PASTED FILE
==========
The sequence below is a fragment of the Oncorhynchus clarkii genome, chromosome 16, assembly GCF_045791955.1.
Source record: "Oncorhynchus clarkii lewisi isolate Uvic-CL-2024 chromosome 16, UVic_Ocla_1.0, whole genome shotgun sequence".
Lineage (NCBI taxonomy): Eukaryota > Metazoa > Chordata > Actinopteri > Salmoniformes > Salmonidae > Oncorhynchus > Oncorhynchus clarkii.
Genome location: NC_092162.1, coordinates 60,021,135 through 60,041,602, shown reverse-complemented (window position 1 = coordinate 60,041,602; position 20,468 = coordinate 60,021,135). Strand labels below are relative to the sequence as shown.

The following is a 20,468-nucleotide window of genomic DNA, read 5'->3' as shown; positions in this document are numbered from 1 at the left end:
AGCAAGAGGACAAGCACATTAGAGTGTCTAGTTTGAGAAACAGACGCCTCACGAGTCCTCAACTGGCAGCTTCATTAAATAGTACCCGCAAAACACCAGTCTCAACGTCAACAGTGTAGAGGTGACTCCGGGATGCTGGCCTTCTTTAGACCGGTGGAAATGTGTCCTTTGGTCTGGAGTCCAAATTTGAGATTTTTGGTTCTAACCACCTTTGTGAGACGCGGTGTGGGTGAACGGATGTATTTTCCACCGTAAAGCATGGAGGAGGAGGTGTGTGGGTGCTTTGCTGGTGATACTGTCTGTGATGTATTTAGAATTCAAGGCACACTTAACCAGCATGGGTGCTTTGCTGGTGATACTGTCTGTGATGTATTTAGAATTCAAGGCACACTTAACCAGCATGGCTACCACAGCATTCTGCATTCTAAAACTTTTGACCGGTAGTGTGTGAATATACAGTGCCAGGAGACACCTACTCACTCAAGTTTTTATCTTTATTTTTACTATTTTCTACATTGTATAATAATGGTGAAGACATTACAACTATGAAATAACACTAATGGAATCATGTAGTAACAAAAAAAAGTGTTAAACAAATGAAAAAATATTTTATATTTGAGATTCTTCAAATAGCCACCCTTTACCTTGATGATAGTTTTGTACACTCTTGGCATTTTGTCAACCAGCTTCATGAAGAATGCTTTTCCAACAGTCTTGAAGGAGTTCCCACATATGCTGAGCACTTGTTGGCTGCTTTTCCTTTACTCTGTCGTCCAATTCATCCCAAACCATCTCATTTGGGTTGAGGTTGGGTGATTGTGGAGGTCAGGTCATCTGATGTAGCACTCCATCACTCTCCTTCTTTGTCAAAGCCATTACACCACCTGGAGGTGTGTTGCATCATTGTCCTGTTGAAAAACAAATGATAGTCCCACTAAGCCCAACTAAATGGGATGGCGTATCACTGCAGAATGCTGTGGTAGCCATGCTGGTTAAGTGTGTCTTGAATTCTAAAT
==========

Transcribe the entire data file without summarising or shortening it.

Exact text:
The sequence below is a fragment of the Oncorhynchus clarkii genome, chromosome 16, assembly GCF_045791955.1.
Source record: "Oncorhynchus clarkii lewisi isolate Uvic-CL-2024 chromosome 16, UVic_Ocla_1.0, whole genome shotgun sequence".
Lineage (NCBI taxonomy): Eukaryota > Metazoa > Chordata > Actinopteri > Salmoniformes > Salmonidae > Oncorhynchus > Oncorhynchus clarkii.
Genome location: NC_092162.1, coordinates 60,021,135 through 60,041,602, shown reverse-complemented (window position 1 = coordinate 60,041,602; position 20,468 = coordinate 60,021,135). Strand labels below are relative to the sequence as shown.

The following is a 20,468-nucleotide window of genomic DNA, read 5'->3' as shown; positions in this document are numbered from 1 at the left end:
AGCAAGAGGACAAGCACATTAGAGTGTCTAGTTTGAGAAACAGACGCCTCACGAGTCCTCAACTGGCAGCTTCATTAAATAGTACCCGCAAAACACCAGTCTCAACGTCAACAGTGTAGAGGTGACTCCGGGATGCTGGCCTTCTTTAGACCGGTGGAAATGTGTCCTTTGGTCTGGAGTCCAAATTTGAGATTTTTGGTTCTAACCACCTTTGTGAGACGCGGTGTGGGTGAACGGATGTATTTTCCACCGTAAAGCATGGAGGAGGAGGTGTGTGGGTGCTTTGCTGGTGATACTGTCTGTGATGTATTTAGAATTCAAGGCACACTTAACCAGCATGGGTGCTTTGCTGGTGATACTGTCTGTGATGTATTTAGAATTCAAGGCACACTTAACCAGCATGGCTACCACAGCATTCTGCATTCTAAAACTTTTGACCGGTAGTGTGTGAATATACAGTGCCAGGAGACACCTACTCACTCAAGTTTTTATCTTTATTTTTACTATTTTCTACATTGTATAATAATGGTGAAGACATTACAACTATGAAATAACACTAATGGAATCATGTAGTAACAAAAAAAAGTGTTAAACAAATGAAAAAATATTTTATATTTGAGATTCTTCAAATAGCCACCCTTTACCTTGATGATAGTTTTGTACACTCTTGGCATTTTGTCAACCAGCTTCATGAAGAATGCTTTTCCAACAGTCTTGAAGGAGTTCCCACATATGCTGAGCACTTGTTGGCTGCTTTTCCTTTACTCTGTCGTCCAATTCATCCCAAACCATCTCATTTGGGTTGAGGTTGGGTGATTGTGGAGGTCAGGTCATCTGATGTAGCACTCCATCACTCTCCTTCTTTGTCAAAGCCATTACACCACCTGGAGGTGTGTTGCATCATTGTCCTGTTGAAAAACAAATGATAGTCCCACTAAGCCCAACTAAATGGGATGGCGTATCACTGCAGAATGCTGTGGTAGCCATGCTGGTTAAGTGTGTCTTGAATTCTAAAT